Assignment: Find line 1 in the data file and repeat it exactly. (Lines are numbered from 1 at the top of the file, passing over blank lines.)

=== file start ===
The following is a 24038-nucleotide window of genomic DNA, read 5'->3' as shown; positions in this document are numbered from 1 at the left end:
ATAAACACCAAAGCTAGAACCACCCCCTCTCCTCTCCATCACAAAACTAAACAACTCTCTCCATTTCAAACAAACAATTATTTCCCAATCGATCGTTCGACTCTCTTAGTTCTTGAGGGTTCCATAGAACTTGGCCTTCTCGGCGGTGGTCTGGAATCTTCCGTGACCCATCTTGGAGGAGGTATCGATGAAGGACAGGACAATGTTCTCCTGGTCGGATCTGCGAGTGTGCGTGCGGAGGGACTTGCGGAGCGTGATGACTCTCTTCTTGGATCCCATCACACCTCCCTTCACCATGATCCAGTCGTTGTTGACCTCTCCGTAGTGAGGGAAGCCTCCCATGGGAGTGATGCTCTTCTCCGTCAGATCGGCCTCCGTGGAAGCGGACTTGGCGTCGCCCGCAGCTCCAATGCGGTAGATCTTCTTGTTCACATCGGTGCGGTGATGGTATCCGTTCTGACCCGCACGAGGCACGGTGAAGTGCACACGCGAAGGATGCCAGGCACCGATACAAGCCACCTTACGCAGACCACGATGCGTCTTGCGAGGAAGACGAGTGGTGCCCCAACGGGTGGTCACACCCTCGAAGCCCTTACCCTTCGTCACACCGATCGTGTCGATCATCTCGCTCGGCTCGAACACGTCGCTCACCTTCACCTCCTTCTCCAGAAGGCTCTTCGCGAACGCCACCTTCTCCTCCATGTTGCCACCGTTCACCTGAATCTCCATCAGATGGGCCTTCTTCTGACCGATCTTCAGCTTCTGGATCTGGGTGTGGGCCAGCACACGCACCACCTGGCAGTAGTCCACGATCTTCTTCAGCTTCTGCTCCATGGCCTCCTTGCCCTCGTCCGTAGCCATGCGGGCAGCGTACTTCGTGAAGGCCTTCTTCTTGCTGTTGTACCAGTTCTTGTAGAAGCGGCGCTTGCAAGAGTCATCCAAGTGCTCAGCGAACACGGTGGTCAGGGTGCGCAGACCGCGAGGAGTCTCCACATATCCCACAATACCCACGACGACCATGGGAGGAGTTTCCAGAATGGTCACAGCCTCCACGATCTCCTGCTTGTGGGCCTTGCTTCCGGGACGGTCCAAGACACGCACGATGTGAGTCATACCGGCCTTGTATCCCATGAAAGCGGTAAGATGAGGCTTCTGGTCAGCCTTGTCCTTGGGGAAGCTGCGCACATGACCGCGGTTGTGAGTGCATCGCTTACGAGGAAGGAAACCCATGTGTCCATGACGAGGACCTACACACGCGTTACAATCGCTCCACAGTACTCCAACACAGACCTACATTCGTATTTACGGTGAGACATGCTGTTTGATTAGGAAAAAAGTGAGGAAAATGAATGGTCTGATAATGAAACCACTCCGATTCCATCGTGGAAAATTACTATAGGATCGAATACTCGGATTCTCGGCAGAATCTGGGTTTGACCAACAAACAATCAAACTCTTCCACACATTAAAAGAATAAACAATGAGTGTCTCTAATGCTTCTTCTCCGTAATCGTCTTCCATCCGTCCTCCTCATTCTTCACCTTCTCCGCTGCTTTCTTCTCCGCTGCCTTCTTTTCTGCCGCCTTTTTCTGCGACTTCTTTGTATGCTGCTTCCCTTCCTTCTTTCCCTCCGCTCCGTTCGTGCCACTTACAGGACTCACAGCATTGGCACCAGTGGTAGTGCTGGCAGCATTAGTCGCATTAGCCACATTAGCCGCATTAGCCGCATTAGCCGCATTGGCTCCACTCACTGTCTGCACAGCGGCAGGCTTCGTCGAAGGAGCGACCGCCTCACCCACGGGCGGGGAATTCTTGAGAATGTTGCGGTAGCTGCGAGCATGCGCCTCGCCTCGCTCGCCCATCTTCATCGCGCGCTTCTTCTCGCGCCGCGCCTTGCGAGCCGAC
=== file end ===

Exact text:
The following is a 24038-nucleotide window of genomic DNA, read 5'->3' as shown; positions in this document are numbered from 1 at the left end: